Former foster youth are in critical need of housing assistance. Data recently reported by states to the National Youth in Transition Database reveals that youth who spend their teenage years in foster care are at significant risk of homelessness, with 30% of the youth who transition out of foster care experiencing homelessness by the age of 21. And the risk of homelessness is part of a broader array of challenges faced by youth as they transition from the foster care system to independent living.
At the same time, housing assistance for former foster youth is drastically underfunded. Of the patchwork of federal-state programs that potentially provide such assistance, many do not make housing their exclusive focus and are not required to spend any of their funds on housing. And even when such benefits are available to eligible youth, they are exceedingly difficult to access and maintain. In fact, Facing Foster Care in Alaska (FFCA) has observed that every stage of the application process poses substantial obstacles, which are often compounded by real world friction and limitations.
The Department of Housing and Urban Development issued a request for public comment on certain provisions of the Fostering Stable Housing Opportunities Act (“FSHO”) Amendments. FFCA strongly urges the Department to implement the FSHO Amendments in a manner that maximizes access to housing benefits for former foster youth.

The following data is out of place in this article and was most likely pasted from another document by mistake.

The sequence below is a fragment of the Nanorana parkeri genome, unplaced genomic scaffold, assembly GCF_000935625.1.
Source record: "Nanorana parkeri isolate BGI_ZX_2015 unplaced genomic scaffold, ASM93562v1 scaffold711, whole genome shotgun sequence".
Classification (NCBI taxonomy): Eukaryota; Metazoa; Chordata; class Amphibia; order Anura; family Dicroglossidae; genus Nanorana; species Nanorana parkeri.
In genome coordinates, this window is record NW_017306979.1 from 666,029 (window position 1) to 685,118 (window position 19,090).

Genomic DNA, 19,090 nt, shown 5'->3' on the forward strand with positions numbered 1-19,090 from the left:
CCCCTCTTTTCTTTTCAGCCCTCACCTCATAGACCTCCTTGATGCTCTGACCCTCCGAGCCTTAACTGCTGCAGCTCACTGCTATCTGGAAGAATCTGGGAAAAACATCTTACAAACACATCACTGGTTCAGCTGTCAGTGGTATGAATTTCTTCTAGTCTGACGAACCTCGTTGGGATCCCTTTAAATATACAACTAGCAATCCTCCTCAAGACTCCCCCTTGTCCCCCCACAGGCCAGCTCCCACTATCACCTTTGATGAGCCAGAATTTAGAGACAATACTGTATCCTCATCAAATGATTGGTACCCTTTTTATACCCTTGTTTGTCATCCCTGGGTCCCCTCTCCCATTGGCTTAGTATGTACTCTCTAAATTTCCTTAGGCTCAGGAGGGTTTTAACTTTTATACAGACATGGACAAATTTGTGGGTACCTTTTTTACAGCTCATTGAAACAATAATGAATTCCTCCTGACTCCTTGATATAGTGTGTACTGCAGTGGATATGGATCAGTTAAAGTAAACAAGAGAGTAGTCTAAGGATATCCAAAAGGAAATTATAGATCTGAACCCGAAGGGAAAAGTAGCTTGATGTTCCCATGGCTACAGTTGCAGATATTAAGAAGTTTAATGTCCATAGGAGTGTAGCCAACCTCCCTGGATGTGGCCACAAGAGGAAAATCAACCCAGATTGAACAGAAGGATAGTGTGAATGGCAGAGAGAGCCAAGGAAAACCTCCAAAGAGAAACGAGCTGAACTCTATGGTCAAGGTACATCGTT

In their comment, written with support from Democracy Forward, FFCA urged the Department to implement the FSHO Amendments in a manner that maximizes access to vouchers under the Family Unification Program for youth and the Foster Youth Initiative (collectively referred to as FUPY/ FYI vouchers). FFCA’s comment concludes:
“While FFCA understands that tying housing benefits to education and work requirements will help ensure that former foster youth are developing the skills they need to live independently, these requirements should be flexible and should reflect the reality that former foster youth face numerous obstacles and challenges without the resources and support provided to their non-foster youth peers. Rather than helping youth to overcome these obstacles, imposing further rigid requirements would only increase their risk of housing instability and homelessness.”
Read the entire comment here.